Seeing the Invisible Web

The Invisible Web, also called Deepnet, the Deep Web, Undernet, or the Hidden Web, refers to the World Wide Web content that is not part of the Surface Web. While The surface Web (also known as the Visible Web or Indexable Web) is the portion of the World Wide Web that is indexed by conventional search engines, the Deep Web is not indexed by standard search engines..

The web is a complex entity that contains information from a variety of source types and includes an evolving mix of different file types and media. It is much more than static, self-contained web pages. In fact, the part of the web that is not static is far larger than the static documents that many associate with the web.

The concept of the Deep Web is becoming more complex as search engines have found ways to integrate Deep Web content into their central search function. This includes everything from airline flights to news to stock quotations to addresses to maps to activities on Facebook accounts. Even a search engine as far-reaching as Google provides access to only a very small part of the Deep Web.

Deep Web

Deep Web Contents

When we refer to the Deep Web, we are usually talking about the following:

  • The content of databases. Databases contain information stored in tables created by such programs as Access, Oracle, SQL Server, MySQL and many other types of databases. Information stored in databases is accessible only by query. In other words, the database must somehow be searched and the data retrieved and then displayed on a web page. This is distinct from static, self-contained web pages, which can be accessed directly. A significant amount of valuable information on the web is generated from databases.
  • Non-text files such as multimedia, images, software, and documents in formats such as Portable Document Format (PDF) and Microsoft Word.
  • Unlinked content pages which are not linked to by other pages, which may prevent web crawling programs from accessing the content. This content is referred to as pages without backlinks or inlinks.
  • Scripted contents that are only accessible through links produced by JavaScript as well as content dynamically downloaded from web servers via Flash or Ajax solutions.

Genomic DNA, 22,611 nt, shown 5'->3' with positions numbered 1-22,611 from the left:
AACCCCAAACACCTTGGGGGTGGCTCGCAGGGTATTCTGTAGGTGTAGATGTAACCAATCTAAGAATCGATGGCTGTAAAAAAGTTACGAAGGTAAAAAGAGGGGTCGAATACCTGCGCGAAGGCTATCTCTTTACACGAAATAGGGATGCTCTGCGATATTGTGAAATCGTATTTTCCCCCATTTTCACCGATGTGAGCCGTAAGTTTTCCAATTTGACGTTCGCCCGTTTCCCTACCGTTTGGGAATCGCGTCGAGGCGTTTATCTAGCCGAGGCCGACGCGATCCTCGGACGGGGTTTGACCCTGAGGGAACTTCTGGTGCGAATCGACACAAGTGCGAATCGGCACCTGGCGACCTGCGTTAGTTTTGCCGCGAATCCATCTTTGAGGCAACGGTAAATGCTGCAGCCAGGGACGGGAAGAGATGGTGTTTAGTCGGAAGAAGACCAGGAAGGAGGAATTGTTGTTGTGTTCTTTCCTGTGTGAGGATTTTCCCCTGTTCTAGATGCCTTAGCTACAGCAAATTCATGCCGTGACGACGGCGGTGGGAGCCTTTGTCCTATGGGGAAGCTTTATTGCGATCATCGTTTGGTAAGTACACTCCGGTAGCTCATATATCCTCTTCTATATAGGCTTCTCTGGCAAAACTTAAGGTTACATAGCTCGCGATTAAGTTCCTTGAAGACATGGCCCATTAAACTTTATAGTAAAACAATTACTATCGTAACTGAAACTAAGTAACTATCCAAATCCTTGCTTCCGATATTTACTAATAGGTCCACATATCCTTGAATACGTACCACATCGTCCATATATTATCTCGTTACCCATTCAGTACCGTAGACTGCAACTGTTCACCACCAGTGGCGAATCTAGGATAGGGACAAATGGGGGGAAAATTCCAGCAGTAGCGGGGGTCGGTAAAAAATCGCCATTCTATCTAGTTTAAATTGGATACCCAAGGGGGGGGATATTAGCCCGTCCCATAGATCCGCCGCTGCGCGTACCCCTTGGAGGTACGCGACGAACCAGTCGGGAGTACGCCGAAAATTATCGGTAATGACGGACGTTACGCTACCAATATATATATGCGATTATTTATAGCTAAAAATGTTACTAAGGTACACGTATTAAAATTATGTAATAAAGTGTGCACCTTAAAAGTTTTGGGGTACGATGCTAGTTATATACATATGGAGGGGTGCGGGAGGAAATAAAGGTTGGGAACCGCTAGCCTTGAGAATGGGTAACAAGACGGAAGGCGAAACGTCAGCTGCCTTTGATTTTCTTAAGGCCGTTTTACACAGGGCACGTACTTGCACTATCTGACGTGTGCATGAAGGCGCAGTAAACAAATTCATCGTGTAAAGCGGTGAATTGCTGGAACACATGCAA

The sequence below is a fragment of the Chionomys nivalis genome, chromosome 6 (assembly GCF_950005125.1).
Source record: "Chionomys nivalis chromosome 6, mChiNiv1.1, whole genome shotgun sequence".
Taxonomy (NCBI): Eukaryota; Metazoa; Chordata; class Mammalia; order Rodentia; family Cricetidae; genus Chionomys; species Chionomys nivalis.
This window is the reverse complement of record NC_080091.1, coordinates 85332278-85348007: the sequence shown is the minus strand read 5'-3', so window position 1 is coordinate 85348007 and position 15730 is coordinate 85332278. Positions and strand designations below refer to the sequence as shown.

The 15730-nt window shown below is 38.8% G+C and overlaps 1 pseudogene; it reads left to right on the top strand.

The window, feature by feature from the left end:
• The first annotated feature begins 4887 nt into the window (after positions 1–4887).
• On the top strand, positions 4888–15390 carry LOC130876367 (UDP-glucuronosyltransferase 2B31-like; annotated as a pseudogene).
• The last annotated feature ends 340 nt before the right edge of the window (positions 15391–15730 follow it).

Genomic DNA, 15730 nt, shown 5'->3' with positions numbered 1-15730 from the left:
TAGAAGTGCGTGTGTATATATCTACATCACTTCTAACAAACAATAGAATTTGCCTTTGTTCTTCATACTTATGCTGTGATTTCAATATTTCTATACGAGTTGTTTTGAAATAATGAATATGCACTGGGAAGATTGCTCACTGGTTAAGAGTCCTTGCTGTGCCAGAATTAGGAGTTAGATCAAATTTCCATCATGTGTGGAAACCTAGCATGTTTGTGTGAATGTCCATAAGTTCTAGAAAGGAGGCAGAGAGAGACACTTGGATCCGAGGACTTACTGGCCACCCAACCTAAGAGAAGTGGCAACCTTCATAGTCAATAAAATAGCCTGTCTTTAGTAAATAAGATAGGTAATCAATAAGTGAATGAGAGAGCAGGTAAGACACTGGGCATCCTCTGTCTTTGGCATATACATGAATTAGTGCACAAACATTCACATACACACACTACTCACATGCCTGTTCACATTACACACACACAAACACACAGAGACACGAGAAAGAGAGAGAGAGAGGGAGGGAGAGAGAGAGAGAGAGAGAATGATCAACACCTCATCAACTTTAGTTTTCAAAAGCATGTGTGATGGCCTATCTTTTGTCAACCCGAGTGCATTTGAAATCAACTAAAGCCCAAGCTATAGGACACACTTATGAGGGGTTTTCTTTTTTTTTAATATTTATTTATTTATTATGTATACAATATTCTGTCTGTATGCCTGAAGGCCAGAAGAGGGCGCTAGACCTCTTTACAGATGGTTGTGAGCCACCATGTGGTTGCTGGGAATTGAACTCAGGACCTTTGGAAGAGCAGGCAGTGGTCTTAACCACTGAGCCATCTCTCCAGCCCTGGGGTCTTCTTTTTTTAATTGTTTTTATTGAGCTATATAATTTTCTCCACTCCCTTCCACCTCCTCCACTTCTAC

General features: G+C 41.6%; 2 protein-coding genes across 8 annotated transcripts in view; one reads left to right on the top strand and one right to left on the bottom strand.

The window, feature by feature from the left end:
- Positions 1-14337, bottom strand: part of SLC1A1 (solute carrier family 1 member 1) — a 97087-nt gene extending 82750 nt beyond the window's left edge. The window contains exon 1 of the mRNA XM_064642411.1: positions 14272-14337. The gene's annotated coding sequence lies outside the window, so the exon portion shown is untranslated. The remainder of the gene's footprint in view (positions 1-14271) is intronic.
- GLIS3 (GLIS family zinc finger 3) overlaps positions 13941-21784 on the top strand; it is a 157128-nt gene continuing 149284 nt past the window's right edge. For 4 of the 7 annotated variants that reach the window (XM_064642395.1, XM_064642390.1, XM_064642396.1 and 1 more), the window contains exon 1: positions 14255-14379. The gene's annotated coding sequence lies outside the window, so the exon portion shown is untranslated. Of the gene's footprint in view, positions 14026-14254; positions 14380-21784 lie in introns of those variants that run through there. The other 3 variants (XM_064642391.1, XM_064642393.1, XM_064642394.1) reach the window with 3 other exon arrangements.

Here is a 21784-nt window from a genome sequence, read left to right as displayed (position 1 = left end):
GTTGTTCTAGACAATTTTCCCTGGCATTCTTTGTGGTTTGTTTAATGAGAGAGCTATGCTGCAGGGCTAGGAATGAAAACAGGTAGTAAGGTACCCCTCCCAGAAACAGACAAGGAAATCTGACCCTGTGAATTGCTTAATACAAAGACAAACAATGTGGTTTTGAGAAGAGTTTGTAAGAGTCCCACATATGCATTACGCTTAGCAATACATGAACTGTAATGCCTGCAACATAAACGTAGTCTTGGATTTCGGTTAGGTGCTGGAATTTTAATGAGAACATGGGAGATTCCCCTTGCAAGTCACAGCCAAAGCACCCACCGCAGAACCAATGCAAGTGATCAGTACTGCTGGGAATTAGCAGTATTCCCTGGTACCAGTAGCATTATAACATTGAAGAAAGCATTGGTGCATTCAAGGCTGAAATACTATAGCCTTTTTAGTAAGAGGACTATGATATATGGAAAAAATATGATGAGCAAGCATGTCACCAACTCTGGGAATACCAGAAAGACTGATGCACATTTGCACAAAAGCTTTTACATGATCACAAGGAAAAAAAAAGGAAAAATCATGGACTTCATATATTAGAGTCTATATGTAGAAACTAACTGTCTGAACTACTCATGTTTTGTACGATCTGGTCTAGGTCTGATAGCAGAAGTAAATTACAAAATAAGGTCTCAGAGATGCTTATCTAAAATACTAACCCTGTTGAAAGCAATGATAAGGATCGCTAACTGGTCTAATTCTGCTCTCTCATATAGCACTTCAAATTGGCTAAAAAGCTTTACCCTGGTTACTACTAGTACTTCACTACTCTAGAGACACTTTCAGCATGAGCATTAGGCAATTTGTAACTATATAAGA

• Contents available on sites protected by passwords or other restrictions. Some of this is fee-based content, such as subscription content paid for by libraries or private companies and available to their users based on various authentication schemes.
  • Contextual web pages with content varying for different access contexts (e.g., ranges of client IP addresses or previous navigation sequence).
  • Special content not presented as web pages, such as full text articles and books.
  • Dynamically-changing, updated content, such as news and airline flights.

Others are created by blogs and social media sites. For example:

  • Blog posts.
  • Comments.
  • Discussions and other communication activities on social networking sites, for example Facebook and Twitter.
  • Bookmarks and citations stored on social bookmarking sites.

To discover content on the web, search engines use web crawlers that follow hyperlinks through known protocol and virtual port numbers. This technique is ideal for discovering resources on the Surface Web but is often ineffective at finding Deep Web resources.

For example, these crawlers do not attempt to find dynamic pages that are the result of database queries due to the infinite number of queries that are possible. It has been noted that this can be (partially) overcome by providing links to query results, but this could unintentionally inflate the popularity for a member of the Deep Web.

Commercial search engines have begun exploring alternative methods to crawl the Deep Web. The Sitemap Protocol (first developed by Google) and mod oai are mechanisms that allow search engines and other interested parties to discover Deep Web resources on particular web servers.

Both mechanisms allow web servers to advertise the URLs that are accessible on them, thereby allowing automatic discovery of resources that are not directly linked to the Surface Web. Google's Deep Web surfacing system pre-computes submissions for each HTML form and adds the resulting HTML pages into the Google search engine index.

The surfaced results account for a thousand queries per second to Deep Web content. In this system, the pre-computation of submissions is done using three algorithms: (1) selecting input values for text search inputs that accept keywords, (2) identifying inputs which accept only values of a specific type (e.g., date), and (3) selecting a small number of input combinations that generate URLs suitable for inclusion into the web search index.

As search services start to provide access to part or all of once-restricted content, the lines between search engine content and the Deep Web have begun to blur. An increasing amount of Deep Web content is opening up to free search as publishers and libraries make agreements with large search engines. In the future, Deep Web content may be defined less by opportunity for search than by access fees or other types of authentication.

There are many ways for people to venture to the Deep Web. One of the most popular method is by using Tor, the free software that implements second-generation onion routing that enable users to communicate anonymously on the internet.